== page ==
I woke up this morning, and was thinking about my own situation—overcoming domestic violence and homelessness only to lose custody of my children to my abuser, and unable to afford legal help or get any community resources to assist me.

I was even turned down by the self represented legal clinic at an agency helping battered women and needy families in my area, because I was told the “economy is bad” and everyone needs help, the demand is so great they would not even accept my name for the waiting list. I know that if I spent every penny I had to try to get legal help (which would not be guaranteed to turn my case around), I would end up homeless again…unable to pay rent, bills or food and that too would go against me in court. The whole situation seems so hopeless and yet you must have some kind of hope so you can put one foot in front of the other and keep fighting for my children.


Hope sometimes turns to day dreaming and by “coincidence” I pondered that if I was a celebrity or a movie star, how I would help needy women…how I would give my own money and start a foundation to provide legal support services… I’d shrug off designer gowns for thrift store fashion, and give up exclusive parties to hunker down in an office, hearing tearful stories of mothers like me—and finding a way to help. I’d look at the pictures of their children, and remember those toothy smiles, the babies curled in the arms as well as the reports of abuse, the violations of family court and the manipulations of abusers who seem to get away with everything.. I’d never forget those stories because they are so much like my own. Those images would be branded on my heart next to the memories of my children, and the abuses in family court we had to survive, and with every last bit of strength in my body, I’d fight alongside these women. I day dreamed of finding shelter for families and winning hopeless cases. And for a second, the pain ebbed away…


Then, I found this article and it seemed to speak to those very dreams… I had to share it with all of you, it is my inspiration for today.


 Somy Ali was born in Pakistan then moved to India at age 16 where she worked as an actress in Bollywood, appearing in several movies, and widely popular.  Ali left India to pursue an education in Florida, where she received a degree in psychology and also completed courses in journalism. Ali went on to establish a non-profit organization called “No More Tears” in 2006 that helps abused women to get legal help, financial help, and counseling and support services. Ali now lives in Florida, where she works as a journalist, model and is an outspoken human rights advocate confronting social issues and areas of injustice such as: abuse, teenage suicide, abortion, and cultural perceptions about women. Ali also creates films designed to raise awareness about social issues important to women. Ali also sells an original line of clothing called So-Me Designs, which she designs. One of the graphic artists working for So-Me Designs is one of the abuse survivors helped by No More Tears.

There are many inspirations for No More Tears including a personal experience Ali had with a neighbor who came to her in the middle of the night, pounding on Ali’s door, begging for help. The woman confided that her husband had physically and sexually abused her for years, and she was desperate to escape. Ali paid for the woman’s apartment and her divorce, and then began to think of other ways to help abused women, which led to the founding of No More Tears. Ali also works alongside an attorney who helps abused women at a greatly reduced price. Saman Movassaghi, the attorney, claims she helps because, “I really enjoy helping them in the respect that they know that there is somebody out there who listens to their case and fights for them…I went to law school to help people.”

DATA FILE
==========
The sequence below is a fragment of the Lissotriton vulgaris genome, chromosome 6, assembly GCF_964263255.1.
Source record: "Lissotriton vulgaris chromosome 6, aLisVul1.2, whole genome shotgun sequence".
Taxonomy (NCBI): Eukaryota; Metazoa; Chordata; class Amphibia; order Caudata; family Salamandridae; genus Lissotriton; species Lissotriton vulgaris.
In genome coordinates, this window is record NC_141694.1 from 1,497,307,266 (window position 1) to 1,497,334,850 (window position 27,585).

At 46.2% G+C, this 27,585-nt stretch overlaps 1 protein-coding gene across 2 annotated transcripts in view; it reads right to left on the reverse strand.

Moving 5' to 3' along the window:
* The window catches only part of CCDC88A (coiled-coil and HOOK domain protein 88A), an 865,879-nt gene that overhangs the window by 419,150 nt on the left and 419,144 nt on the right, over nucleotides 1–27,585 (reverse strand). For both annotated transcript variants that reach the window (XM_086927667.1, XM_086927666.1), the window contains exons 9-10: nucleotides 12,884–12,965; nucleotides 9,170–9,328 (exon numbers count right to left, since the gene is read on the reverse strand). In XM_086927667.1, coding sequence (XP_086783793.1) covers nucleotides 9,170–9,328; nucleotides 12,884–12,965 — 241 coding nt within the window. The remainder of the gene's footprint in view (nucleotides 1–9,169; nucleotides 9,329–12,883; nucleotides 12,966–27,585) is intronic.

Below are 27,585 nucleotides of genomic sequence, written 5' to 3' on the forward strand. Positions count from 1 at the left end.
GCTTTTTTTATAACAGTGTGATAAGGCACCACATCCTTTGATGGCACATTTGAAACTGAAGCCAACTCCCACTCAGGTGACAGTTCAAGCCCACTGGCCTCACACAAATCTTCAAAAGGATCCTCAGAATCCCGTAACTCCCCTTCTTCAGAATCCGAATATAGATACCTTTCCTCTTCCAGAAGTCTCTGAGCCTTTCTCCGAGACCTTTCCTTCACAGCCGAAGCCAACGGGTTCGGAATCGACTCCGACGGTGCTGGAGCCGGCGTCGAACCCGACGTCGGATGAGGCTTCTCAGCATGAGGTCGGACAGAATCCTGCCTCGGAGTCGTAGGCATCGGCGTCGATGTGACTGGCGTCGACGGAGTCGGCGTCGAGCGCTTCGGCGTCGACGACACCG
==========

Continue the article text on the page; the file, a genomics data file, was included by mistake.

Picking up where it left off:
Ali spreads the word about No More Tears by passing out flyers in public places such as mosques, churches, grocery stores and restaurants. She also promotes No More Tears on the internet and by selling a documentary about it’s life-saving mission. Ali says she wants to help women in her native Pakistan but fears that she could be hurt or killed for doing so (I believe Ali will find a way to reach women in Pakistan, she is that determined and supported).

No More Tears works with immigrant women in the US to escape domestic violence, and specifically addresses cultural and residency (fear if they speak out they will be deported) issues. Much of the funding for No More Tears comes from the sale of clothing from So-Me Designs as well as through donations. Ali says, “These people have now become a part of my family,” she said. “There is nothing more gratifying than rescuing a woman.”

My thoughts and prayers go out to Somy Ali, you have brightened my day today. Thank-you for your hard work and efforts to improve the lives of abused and needy women, and their families.

– Evanlee J. Perth, 2010

No More Tears Online (Information, Statistics about Domestic Violence, Make a Donation, Volunteer): http://www.nmtproject.org/index.php

Mission Statement: No More Tears is a 501 (C) 3 not-for-profit organization with a focus on helping immigrant women in the United States who are victims of spousal abuse. Many of these women are brought to America via arranged marriages and are scared to speak out against their oppressor due to the ramifications they will face in their home country or for the fear of being sent back. No More Tears works with these women in helping to provide them with legal counsel, financial assistance and psychotherapy. We help with these women in not only wiping away the tears, but also making sure that there are No More Tears!

Source: The Jakarta Globe, “Bollywood Star Reaches Out to Battered Women” by Lisa Orkin Emmanuel | September 16, 2010

Retrieved 9-17-2010: http://www.thejakartaglobe.com/lifeandtimes/bollywood-star-reaches-out-to-battered-women/396464